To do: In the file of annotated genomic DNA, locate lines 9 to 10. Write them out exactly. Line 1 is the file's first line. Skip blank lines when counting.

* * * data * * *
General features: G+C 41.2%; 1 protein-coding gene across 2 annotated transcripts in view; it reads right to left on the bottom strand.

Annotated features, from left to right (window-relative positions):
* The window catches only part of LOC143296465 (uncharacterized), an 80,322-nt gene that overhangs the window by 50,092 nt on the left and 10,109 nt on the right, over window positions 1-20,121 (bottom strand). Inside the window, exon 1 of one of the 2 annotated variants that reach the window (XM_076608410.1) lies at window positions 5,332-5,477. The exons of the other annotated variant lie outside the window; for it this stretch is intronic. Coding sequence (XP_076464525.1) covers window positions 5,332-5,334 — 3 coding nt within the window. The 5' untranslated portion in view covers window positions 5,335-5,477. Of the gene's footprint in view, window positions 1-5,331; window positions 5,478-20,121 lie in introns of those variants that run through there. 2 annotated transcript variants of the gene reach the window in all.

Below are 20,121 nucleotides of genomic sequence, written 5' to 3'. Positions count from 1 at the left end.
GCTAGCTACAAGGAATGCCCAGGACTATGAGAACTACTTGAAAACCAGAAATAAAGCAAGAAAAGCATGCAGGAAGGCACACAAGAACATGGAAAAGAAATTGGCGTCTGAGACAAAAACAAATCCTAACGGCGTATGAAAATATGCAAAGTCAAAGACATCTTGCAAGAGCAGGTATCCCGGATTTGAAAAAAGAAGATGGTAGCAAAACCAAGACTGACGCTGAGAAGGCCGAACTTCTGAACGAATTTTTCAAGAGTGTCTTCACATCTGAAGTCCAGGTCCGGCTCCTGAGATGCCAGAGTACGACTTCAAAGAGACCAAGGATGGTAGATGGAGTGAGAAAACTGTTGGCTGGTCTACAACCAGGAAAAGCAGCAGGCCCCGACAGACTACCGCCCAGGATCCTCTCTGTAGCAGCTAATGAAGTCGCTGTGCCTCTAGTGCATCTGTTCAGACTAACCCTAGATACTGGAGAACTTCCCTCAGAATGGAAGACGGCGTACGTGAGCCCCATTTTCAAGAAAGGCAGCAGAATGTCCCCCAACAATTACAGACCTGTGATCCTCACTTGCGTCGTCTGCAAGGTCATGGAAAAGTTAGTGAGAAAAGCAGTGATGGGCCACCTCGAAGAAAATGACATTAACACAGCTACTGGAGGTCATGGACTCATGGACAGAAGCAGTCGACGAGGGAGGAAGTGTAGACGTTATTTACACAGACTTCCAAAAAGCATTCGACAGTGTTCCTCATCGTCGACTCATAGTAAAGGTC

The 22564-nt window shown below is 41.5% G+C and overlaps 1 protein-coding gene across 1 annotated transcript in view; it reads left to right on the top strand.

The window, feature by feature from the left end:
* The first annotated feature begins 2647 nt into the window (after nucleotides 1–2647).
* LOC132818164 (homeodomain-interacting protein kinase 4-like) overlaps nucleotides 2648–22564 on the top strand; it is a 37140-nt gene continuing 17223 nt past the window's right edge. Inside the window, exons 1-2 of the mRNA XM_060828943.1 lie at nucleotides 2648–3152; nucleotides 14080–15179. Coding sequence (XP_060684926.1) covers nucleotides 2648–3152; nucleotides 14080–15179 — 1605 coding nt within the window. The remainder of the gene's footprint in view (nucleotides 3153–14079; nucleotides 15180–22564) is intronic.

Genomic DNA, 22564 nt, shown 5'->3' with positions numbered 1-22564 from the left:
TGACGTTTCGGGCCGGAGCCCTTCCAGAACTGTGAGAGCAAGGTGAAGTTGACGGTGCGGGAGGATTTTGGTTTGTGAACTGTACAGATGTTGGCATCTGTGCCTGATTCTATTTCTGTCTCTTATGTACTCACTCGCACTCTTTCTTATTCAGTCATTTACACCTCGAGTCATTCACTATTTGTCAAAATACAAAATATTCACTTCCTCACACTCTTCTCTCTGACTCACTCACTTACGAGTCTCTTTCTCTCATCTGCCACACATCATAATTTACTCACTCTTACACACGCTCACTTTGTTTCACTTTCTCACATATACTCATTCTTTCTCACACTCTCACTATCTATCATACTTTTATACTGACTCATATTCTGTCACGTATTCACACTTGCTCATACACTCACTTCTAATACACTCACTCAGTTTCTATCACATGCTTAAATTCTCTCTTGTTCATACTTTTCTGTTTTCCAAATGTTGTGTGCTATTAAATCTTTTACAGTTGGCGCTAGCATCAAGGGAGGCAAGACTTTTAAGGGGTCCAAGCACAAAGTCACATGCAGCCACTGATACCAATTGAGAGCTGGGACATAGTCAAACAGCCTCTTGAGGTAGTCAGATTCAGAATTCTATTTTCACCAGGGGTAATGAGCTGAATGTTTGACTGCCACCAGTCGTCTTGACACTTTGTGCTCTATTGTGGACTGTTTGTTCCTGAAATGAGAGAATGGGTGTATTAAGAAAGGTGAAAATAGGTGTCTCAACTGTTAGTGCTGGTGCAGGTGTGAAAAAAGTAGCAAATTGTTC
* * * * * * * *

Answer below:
* LOC132818164 (homeodomain-interacting protein kinase 4-like) overlaps nucleotides 2648–22564 on the top strand; it is a 37140-nt gene continuing 17223 nt past the window's right edge. Inside the window, exons 1-2 of the mRNA XM_060828943.1 lie at nucleotides 2648–3152; nucleotides 14080–15179. Coding sequence (XP_060684926.1) covers nucleotides 2648–3152; nucleotides 14080–15179 — 1605 coding nt within the window. The remainder of the gene's footprint in view (nucleotides 3153–14079; nucleotides 15180–22564) is intronic.

Genomic DNA, 22564 nt, shown 5'->3' with positions numbered 1-22564 from the left: